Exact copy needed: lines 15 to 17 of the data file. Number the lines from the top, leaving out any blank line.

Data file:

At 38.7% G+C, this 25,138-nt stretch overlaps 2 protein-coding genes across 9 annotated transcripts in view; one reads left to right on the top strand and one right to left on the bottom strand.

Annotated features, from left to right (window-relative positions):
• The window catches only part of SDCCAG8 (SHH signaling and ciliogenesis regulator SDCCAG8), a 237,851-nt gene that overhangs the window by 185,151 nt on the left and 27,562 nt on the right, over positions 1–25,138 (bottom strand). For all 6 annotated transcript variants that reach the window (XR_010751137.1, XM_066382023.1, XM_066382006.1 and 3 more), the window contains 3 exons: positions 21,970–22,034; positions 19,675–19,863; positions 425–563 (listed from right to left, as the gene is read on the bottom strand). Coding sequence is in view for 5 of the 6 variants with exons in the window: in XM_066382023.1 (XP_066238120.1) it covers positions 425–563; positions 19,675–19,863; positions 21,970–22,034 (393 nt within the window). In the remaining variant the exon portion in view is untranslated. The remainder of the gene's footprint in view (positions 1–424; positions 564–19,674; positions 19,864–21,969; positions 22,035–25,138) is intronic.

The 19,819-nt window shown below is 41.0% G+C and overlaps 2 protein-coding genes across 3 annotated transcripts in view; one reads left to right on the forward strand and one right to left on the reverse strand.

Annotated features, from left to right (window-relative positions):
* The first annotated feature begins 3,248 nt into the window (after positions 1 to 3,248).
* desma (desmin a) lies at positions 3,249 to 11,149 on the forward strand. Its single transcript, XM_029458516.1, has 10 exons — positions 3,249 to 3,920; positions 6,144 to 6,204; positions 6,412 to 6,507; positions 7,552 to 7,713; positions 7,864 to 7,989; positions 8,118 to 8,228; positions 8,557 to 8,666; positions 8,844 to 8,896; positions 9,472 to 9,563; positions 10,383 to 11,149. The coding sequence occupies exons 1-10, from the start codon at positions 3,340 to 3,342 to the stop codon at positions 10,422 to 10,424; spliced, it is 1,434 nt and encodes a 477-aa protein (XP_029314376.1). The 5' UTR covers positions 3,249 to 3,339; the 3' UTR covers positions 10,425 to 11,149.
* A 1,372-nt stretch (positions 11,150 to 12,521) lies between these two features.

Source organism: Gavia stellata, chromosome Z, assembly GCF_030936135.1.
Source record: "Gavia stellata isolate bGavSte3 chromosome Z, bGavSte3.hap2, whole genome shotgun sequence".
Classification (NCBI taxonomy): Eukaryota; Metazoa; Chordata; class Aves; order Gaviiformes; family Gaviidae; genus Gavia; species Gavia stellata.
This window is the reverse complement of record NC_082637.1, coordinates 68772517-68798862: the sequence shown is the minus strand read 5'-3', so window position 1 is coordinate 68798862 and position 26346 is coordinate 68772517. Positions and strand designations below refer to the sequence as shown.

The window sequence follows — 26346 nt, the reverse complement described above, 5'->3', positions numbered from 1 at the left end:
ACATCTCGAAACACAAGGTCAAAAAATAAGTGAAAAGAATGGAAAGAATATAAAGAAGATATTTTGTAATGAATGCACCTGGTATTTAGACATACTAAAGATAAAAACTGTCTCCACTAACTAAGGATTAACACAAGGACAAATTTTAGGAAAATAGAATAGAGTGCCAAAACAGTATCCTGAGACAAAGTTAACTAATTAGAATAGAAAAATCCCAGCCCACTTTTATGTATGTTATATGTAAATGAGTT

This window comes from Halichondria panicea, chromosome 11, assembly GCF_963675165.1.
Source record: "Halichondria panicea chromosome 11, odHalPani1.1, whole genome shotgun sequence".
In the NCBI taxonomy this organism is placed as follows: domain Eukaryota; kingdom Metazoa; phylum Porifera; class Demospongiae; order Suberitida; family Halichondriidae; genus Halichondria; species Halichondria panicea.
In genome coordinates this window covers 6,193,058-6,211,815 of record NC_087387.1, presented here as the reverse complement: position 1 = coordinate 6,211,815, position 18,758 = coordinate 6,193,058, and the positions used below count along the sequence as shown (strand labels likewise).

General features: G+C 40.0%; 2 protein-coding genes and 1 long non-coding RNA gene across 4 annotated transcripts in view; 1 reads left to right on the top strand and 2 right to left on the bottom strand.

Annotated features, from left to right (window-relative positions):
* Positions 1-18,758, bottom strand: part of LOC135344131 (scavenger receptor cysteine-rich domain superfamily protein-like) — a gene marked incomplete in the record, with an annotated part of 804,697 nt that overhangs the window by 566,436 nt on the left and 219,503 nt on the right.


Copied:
This window comes from Halichondria panicea, chromosome 11, assembly GCF_963675165.1.
Source record: "Halichondria panicea chromosome 11, odHalPani1.1, whole genome shotgun sequence".
In the NCBI taxonomy this organism is placed as follows: domain Eukaryota; kingdom Metazoa; phylum Porifera; class Demospongiae; order Suberitida; family Halichondriidae; genus Halichondria; species Halichondria panicea.